In France, pumpkins, like other winter squash, are sold by weight. This can make a great big Halloween jack o’ lantern prohibitively expensive (I know. I’ve blown my wad on thirty-pound pumpkins before….), but it’s a big plus for cooks who don’t necessarily need a ten or fifteen-pounder just to make soup or pie. Instead of a whole gourd, you can buy a weighed-out wedge that meets your needs.

I’d like to say I buy pumpkin wedges, but fall generally means a pumpkin (or pumpkin-like squash) glut  in my kitchen. Another way of putting it: I don’t find pumpkins. Pumpkins tend to find me. Last year, after my friend Cécile brought a trunkload of beautiful Musquée de Provence pumpkins from her parents’ farm to carve for Halloween, I couldn’t bear to chuck them on November 1 and ended up with gallons of pumpkin purée to use in bread, cakes, pies, soups and jam.

This year, the pumpkins started rolling in back in August when René, a summertime neighbor with a big garden at his house in Rennes, planted what he thought were zucchini plants but were actually some sort of green, pumpkin-shaped squash that he and his wife weren’t sure what to do with. (I made “green squash” jam.) Then in September, Betrand, a friend delivering some furniture, also delivered a 20-pound pumpkin (a real orange one this time). Garden-grown pumpkin is too good to end up as a jack o’ lantern, so Bertrand’s pumpkin currently lords it over my kitchen counter until I find the time and courage to crack it open. That’s one good thing about pumpkins. Until they’re cut, they will keep a while.

I have prepared pumpkin in just about every way possible. I’ve peeled and cubed it for soups and purée, I’ve cut it into chunks for vegetable roasts, and I have even finely diced it for a jam recipe I tried. (Never again.) Nowadays, unless I have to have solid shapes (cubes, wedges, whatever), I roast it, then scoop out the flesh. This method always seems to surprise French cooks, which makes me want to say…Duh! Which would you rather do? Spend hours peeling and cubing a super-hard vegetable that you’re just going to boil and mash, or simply shove said vegetable into the oven until it’s cooked and soft and practically pre-puréed?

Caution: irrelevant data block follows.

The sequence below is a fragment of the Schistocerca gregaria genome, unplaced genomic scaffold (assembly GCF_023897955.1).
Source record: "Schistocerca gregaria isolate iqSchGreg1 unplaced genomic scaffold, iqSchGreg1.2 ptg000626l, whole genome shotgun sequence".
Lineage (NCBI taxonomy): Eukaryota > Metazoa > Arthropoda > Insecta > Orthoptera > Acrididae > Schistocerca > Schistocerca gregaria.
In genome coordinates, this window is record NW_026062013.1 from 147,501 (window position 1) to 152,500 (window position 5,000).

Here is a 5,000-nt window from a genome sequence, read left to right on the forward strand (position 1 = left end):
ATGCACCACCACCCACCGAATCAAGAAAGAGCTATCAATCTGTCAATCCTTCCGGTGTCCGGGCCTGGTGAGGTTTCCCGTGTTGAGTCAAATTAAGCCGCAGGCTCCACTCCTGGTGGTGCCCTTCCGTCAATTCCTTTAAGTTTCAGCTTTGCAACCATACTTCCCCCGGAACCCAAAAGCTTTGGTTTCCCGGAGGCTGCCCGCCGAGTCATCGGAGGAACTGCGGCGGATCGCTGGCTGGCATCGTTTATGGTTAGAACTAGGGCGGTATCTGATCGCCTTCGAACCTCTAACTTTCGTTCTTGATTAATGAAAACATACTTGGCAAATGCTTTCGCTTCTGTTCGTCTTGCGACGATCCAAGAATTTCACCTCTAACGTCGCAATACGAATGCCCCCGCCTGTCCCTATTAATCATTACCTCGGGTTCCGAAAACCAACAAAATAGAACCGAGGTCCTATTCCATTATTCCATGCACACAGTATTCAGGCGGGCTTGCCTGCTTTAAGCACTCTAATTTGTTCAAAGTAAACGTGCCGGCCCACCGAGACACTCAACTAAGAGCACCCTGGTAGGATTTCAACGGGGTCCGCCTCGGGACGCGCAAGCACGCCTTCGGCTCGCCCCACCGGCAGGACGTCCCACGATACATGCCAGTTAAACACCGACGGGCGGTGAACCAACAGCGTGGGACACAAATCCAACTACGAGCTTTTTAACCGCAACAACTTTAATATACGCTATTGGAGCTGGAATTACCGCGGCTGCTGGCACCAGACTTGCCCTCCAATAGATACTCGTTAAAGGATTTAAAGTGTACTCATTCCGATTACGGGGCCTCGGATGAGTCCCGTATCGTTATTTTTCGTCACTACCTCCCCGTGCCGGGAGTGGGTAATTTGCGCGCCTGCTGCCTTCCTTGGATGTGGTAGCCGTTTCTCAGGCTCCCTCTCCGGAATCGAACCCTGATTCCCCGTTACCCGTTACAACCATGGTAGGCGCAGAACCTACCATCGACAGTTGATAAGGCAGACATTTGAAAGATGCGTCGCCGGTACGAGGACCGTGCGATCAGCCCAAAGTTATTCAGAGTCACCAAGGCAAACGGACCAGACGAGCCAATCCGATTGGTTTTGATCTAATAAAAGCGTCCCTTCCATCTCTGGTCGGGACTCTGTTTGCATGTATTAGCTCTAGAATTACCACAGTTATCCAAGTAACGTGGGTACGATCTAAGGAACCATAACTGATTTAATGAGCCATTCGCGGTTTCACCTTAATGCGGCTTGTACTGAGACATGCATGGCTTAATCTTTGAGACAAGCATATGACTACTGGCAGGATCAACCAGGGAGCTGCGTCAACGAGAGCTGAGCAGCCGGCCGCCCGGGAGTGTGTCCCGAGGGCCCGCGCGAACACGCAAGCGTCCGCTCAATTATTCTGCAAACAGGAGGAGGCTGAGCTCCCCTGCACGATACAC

1 1/2 cups of pumpkin flesh (well-mashed or even blended if the pumpkin you use happens to be stringy) is the tastier equivalent of one 15-oz. can and can be frozen for later use. And that pumpkin purée is a whole lot handier than a whole pumpkin or even a wedge.

homemade pumpkin puree oven easiest

Halve and seed pumpkin, and set cut side down on parchment-lined baking sheet. Bake 1 hour in a 350˚F (180˚C) oven, or until pumpkin is soft enough to collapse when touched. Cool, and scoop out flesh. 1 lb. pumpkin yields about 1 cup flesh.